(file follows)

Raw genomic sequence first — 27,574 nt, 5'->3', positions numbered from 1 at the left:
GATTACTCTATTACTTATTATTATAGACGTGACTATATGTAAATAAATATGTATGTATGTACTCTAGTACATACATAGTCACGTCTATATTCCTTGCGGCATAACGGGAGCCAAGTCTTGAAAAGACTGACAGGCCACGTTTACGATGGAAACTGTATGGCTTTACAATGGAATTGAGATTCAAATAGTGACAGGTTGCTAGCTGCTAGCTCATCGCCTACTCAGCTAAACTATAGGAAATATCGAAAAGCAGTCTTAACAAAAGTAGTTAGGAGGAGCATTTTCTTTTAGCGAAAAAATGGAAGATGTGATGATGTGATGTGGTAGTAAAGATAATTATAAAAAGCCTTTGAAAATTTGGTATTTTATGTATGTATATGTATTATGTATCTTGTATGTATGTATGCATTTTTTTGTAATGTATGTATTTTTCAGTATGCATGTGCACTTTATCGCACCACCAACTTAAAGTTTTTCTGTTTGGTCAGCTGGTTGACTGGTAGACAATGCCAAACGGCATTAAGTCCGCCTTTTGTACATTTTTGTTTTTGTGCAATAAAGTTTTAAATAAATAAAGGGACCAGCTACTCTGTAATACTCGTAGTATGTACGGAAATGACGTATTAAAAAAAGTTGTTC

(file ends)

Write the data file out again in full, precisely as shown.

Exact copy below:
Raw genomic sequence first — 27,574 nt, 5'->3', positions numbered from 1 at the left:
GATTACTCTATTACTTATTATTATAGACGTGACTATATGTAAATAAATATGTATGTATGTACTCTAGTACATACATAGTCACGTCTATATTCCTTGCGGCATAACGGGAGCCAAGTCTTGAAAAGACTGACAGGCCACGTTTACGATGGAAACTGTATGGCTTTACAATGGAATTGAGATTCAAATAGTGACAGGTTGCTAGCTGCTAGCTCATCGCCTACTCAGCTAAACTATAGGAAATATCGAAAAGCAGTCTTAACAAAAGTAGTTAGGAGGAGCATTTTCTTTTAGCGAAAAAATGGAAGATGTGATGATGTGATGTGGTAGTAAAGATAATTATAAAAAGCCTTTGAAAATTTGGTATTTTATGTATGTATATGTATTATGTATCTTGTATGTATGTATGCATTTTTTTGTAATGTATGTATTTTTCAGTATGCATGTGCACTTTATCGCACCACCAACTTAAAGTTTTTCTGTTTGGTCAGCTGGTTGACTGGTAGACAATGCCAAACGGCATTAAGTCCGCCTTTTGTACATTTTTGTTTTTGTGCAATAAAGTTTTAAATAAATAAAGGGACCAGCTACTCTGTAATACTCGTAGTATGTACGGAAATGACGTATTAAAAAAAGTTGTTC